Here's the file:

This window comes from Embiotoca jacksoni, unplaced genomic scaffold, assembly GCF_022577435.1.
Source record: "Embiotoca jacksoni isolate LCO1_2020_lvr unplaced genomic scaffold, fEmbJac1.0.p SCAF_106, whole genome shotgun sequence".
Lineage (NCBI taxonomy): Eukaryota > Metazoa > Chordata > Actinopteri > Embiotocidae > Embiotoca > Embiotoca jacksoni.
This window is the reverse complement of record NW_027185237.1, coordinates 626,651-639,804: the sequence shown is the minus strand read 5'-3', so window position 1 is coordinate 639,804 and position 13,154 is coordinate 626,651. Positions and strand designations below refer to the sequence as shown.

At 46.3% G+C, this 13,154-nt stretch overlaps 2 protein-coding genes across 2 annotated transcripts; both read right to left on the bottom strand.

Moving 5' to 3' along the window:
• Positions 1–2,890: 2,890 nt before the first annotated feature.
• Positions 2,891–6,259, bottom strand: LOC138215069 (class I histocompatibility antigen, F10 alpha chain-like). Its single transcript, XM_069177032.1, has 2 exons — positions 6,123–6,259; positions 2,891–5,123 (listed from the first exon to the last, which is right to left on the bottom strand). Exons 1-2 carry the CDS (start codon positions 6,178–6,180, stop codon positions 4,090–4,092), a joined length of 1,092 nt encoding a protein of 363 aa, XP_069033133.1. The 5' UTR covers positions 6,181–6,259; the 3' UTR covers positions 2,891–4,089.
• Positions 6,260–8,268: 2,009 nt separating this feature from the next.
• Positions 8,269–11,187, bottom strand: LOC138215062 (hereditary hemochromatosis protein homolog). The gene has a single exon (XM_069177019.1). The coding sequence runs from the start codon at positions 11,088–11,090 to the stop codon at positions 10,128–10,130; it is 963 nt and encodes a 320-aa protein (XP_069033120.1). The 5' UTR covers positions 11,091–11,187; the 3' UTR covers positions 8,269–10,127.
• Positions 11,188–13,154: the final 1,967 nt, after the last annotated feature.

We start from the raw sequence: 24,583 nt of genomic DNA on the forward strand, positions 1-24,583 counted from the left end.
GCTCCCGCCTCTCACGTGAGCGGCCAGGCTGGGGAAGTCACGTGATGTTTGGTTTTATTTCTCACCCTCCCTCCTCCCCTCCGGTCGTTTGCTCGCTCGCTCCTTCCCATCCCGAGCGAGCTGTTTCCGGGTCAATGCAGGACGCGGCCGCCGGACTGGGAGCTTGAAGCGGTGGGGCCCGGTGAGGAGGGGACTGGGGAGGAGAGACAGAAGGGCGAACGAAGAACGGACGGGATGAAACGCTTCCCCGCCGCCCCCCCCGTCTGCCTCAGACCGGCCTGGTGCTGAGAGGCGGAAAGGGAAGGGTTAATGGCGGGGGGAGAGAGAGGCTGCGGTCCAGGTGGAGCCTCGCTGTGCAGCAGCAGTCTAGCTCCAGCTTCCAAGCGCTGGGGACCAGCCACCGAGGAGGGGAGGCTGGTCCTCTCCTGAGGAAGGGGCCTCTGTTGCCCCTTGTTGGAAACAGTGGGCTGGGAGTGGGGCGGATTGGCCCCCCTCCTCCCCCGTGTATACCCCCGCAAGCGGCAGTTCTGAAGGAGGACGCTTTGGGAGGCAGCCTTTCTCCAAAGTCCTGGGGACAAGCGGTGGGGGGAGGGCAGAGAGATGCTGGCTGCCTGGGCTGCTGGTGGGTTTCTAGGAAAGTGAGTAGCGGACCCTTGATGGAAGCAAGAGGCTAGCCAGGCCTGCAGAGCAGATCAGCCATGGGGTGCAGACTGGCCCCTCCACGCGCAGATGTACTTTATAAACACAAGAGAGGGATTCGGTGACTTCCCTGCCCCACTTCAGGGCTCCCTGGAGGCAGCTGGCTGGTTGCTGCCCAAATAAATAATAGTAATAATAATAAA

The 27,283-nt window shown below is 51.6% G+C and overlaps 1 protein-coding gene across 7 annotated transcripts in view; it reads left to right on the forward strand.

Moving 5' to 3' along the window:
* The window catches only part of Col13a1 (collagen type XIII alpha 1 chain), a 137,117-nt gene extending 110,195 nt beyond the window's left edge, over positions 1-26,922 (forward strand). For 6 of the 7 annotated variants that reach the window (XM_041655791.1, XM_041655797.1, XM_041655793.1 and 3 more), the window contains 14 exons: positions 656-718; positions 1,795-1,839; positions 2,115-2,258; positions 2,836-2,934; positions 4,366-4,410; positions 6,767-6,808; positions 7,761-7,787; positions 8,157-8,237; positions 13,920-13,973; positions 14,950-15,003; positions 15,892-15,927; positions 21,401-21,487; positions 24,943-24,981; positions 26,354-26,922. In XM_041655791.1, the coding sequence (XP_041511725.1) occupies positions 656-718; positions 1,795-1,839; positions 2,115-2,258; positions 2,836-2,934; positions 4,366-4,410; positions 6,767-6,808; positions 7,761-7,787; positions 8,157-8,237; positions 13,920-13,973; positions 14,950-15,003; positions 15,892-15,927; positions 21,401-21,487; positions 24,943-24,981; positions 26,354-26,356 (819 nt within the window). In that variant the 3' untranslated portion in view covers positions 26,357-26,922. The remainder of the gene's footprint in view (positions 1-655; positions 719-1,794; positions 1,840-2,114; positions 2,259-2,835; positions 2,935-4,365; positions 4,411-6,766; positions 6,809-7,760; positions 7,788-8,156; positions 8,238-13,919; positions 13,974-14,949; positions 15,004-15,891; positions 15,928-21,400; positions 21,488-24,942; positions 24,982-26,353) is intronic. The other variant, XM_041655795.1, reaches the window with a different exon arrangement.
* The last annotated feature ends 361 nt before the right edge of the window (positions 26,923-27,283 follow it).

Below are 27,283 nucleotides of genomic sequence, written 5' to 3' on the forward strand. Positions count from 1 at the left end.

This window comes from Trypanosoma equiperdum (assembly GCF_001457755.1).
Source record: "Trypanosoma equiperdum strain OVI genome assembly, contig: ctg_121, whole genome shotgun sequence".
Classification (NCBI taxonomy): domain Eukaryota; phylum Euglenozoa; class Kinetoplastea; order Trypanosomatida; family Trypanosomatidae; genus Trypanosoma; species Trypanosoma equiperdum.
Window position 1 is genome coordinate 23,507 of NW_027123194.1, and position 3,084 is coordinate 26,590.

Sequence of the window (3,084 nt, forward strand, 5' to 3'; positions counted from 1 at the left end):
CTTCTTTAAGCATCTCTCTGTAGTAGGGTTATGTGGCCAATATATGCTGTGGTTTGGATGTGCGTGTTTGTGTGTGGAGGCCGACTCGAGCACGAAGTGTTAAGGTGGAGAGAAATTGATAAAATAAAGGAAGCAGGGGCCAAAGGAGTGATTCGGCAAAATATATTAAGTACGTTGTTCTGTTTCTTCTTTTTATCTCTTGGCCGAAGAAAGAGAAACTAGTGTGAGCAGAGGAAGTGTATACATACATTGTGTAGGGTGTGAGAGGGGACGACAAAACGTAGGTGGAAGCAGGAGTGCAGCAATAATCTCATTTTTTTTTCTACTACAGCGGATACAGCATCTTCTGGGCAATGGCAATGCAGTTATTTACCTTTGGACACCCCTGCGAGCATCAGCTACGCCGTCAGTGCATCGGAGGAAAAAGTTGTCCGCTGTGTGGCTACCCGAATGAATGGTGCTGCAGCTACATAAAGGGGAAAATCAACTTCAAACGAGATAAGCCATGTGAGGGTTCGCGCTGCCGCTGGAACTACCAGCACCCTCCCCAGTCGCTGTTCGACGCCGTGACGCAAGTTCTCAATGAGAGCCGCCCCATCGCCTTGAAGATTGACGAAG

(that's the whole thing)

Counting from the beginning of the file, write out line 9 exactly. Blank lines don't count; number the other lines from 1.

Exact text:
• Positions 6,260–8,268: 2,009 nt separating this feature from the next.